Search our Blog

What Every College Graduate Needs to Know About Insurance

Around the country, millions of students are about to embark on a new chapter of their adult life. Some are preparing to attend university while others are graduating and entering professional careers.

Most twenty-somethings find themselves focused on moving to a different city, adjusting to a new job, and managing their own finances–not insurance. Here’s a handy outline to help advise your young adult on what insurance coverage they might need.

Renter’s Insurance

Renter’s insurance covers more than just your personal property, while this is one of the many reasons people purchase this affordable coverage the policy also provides; protection for the loss of use of your apartment should it be damaged and critical liability protection should you be sued.

So how do you determine how much insurance you need?

A great place to start is by creating a home inventory list. Look at all your belongings and try to place a value on what it would cost to replace these items. Keep in mind, that expensive jewelry like your engagement ring, diamonds, and heirlooms should be separated out and specifically itemized or scheduled.  Things to consider:  actual cash value or replacement value, deductible levels, and liability limits. Read more about renter’s insurance here.

Auto Insurance

Auto Insurance is required by law in all but two states; New Hampshire and Virginia do not legally require drivers to hold an insurance policy. But if you live in those states, that doesn’t mean you should go without insurance. Here are some key components of a personal auto policy:

  • Physical Damage: This covers the cost of repairs to your car.
  • Liability: Protects you if you are at fault for bodily injury and/or property damage
  • Medical: Covers the cost of injuries to the policyholder and any passengers.
  • Uninsured and Underinsured Motorist Coverage: coverage for the damages above and beyond what the at-fault driver’s policy covers.

Variables impacting your premium include age, gender, credit score, and car make and model.

  • Age: Younger drivers have higher insurance rates. Most premium rates will begin to decrease after the age of 25.
  • Gender: Men tend to pay more for car insurance overall, though the difference is slight — about 1%. The difference is most pronounced for teens and young adults.
  • Location: Living in a city with higher crime rates where break-ins and theft are likely to occur, can increase the rate of insurance.
  • Credit Score: Some insurance companies take credit score into account. Data has shown that drivers who have better credit scores tend to be in fewer accidents.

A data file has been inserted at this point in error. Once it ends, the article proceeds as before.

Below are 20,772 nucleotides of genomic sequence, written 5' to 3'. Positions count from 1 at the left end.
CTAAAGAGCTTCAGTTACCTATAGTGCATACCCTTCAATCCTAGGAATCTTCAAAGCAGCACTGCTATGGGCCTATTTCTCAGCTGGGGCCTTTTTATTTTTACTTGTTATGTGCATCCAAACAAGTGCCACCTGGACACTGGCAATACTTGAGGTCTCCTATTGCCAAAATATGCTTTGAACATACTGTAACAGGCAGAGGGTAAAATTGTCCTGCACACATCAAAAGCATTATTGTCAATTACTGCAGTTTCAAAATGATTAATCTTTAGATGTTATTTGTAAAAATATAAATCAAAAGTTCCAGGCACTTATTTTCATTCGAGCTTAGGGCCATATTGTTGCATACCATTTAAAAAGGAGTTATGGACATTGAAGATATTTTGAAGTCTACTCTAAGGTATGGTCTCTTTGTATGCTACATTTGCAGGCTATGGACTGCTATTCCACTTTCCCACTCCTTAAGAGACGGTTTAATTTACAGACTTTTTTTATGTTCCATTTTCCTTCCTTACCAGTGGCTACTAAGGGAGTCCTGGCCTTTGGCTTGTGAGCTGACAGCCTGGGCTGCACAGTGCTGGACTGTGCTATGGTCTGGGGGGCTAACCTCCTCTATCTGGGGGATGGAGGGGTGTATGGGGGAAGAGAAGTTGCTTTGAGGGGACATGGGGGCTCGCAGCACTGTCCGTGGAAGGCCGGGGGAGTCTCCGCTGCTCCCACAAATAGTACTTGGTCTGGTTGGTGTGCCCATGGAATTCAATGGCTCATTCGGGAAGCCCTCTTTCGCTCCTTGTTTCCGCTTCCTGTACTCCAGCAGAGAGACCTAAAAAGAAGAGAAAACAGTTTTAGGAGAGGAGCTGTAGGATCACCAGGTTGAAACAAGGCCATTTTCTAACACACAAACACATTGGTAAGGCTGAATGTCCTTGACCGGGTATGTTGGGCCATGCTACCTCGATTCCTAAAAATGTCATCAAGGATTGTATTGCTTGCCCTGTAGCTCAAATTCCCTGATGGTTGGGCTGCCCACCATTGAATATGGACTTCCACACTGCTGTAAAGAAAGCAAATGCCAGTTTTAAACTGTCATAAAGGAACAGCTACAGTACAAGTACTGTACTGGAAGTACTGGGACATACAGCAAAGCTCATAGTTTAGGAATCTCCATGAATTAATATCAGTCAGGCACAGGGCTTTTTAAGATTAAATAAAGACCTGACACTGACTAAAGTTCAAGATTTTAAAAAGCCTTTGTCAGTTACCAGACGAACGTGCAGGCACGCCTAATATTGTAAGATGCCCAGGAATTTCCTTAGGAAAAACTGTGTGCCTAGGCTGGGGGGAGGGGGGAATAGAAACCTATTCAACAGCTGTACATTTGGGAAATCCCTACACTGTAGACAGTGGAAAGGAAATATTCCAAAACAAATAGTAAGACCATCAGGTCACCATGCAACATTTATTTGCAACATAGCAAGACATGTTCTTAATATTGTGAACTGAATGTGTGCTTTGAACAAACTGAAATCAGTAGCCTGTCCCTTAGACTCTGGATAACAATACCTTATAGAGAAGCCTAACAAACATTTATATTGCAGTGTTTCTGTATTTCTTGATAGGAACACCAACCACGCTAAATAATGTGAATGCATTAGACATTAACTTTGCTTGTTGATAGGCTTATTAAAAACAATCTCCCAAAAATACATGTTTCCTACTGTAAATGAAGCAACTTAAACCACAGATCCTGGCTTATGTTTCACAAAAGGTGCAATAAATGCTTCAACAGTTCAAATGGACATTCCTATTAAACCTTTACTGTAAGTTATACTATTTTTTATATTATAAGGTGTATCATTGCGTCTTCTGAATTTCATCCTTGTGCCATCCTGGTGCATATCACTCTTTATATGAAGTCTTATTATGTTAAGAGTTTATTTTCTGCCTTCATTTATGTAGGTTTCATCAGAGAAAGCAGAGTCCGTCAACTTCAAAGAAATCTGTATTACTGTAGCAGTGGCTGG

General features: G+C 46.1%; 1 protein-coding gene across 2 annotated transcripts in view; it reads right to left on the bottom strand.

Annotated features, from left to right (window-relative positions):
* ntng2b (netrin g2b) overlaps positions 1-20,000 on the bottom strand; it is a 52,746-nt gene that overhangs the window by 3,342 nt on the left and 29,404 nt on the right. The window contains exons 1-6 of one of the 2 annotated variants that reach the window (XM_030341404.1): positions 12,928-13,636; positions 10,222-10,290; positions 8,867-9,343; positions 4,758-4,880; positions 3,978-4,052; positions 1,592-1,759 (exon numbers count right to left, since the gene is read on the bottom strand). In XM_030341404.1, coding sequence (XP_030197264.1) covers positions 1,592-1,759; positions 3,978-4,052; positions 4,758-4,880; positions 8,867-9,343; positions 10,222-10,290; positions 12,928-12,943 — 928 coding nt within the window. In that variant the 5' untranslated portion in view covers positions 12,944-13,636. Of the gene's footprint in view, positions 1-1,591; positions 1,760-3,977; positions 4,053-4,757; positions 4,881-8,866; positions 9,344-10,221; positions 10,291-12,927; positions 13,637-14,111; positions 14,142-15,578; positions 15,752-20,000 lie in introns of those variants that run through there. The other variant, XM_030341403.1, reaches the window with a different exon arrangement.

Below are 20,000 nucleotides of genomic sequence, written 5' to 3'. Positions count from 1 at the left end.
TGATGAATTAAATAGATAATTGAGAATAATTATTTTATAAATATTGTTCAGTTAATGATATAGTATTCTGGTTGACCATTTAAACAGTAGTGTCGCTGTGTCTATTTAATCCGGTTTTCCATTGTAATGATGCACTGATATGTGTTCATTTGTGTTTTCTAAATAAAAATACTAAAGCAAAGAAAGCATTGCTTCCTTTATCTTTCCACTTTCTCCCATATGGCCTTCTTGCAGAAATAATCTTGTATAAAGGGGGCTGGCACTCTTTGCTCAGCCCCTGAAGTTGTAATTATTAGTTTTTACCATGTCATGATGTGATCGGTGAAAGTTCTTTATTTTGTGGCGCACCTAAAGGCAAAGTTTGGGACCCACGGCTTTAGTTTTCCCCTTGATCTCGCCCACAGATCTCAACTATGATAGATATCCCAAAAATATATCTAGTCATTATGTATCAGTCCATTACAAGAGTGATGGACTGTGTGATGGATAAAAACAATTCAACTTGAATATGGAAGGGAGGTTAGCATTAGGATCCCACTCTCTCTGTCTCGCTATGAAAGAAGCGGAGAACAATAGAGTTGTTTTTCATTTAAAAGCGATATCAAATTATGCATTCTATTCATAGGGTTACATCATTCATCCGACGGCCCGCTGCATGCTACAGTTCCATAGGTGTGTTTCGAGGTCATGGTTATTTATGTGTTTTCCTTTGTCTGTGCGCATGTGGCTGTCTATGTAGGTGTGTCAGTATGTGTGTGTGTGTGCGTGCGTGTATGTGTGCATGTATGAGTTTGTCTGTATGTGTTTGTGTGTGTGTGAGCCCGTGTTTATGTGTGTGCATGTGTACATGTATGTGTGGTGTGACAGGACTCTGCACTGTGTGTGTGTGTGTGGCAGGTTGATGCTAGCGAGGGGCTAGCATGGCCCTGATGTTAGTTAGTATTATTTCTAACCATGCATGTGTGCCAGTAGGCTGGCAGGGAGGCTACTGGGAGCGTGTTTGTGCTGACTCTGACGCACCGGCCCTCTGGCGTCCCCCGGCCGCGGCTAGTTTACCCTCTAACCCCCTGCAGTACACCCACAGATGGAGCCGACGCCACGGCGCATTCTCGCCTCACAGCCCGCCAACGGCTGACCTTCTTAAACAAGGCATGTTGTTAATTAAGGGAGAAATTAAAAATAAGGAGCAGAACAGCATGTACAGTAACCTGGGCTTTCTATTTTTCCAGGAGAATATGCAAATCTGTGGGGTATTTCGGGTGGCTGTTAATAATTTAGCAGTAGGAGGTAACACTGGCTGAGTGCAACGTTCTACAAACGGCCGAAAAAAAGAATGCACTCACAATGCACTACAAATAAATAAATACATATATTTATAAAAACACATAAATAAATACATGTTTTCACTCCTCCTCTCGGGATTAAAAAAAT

• Car Make/Model: The type of car you drive also has an impact on your premium. Expensive makes and models cost more to repair or replace, so insurers often charge higher premiums for coverage.

Life Insurance

If your college grad has student loans (and what college grad doesn’t) he/she likely has a co-signer and often that comes in the form of a parent. Have you considered what happens to the loans if the primary borrower unexpectedly dies before the loans are paid off?

In most cases, student loan lenders will call upon the co-signer to pay off the debt. In fact, the debt often becomes immediately due in full. Life insurance, which provides enough coverage to pay off the loans in the event of the student’s unexpected death, will ensure the parents don’t face sudden financial hardship in addition to the loss of a child.

There is no one-size-fits-all for life insurance. It’s completely dependent on your needs, health, and lifestyle. An Avery Agent can refer you to one of our Life Insurance partners for a proper discussion.

Identity Theft Insurance

According to the Javelin Strategy and Research, 1 in every 5 fraud-related crimes was reported by a victim between age 20 and 29. College students are a popular target for identity thieves because they:

  • often share personal data such as phone numbers, addresses, and locations through social media.
  • may not use effective passwords to protect their accounts.
  • are unlikely to shred personal documents and/or credit card/bank statements before throwing these in the trash.

While it’s important for students to learn to create effective passwords and shred documents, purchasing identity theft insurance can also be a good way to safeguard against financial loss.

If identity theft insurance is not already included in your homeowners or renter’s insurance policy, see if you can add it, consider getting a standalone policy, or subscribe to an identity theft protection service like LifeLock which provides dark web monitoring for suspicious use.

Identity theft protection plans typically include credit monitoring, scanning for threats, and assistance with recovery efforts. When choosing a policy, research the deductible levels, coverage options, and policy limits. It’s prudent to compare products from several insurance companies.

Life after college is exciting and stressful all at the same time; don’t let insurance be another worry. Avery’s hands-on approach will help you choose the right insurance for your young adult.

Call an Avery Agent today to discuss what insurance solutions are right for you: 800-759-7579.



About the Author

eBook title lorem ipsum dolor sit amet consectetur

Lorem ipsum dolor sit amet, consectetur adipisicing elit, sed do eiusmod tempor incididunt ut labore et dolore..

Get Ebook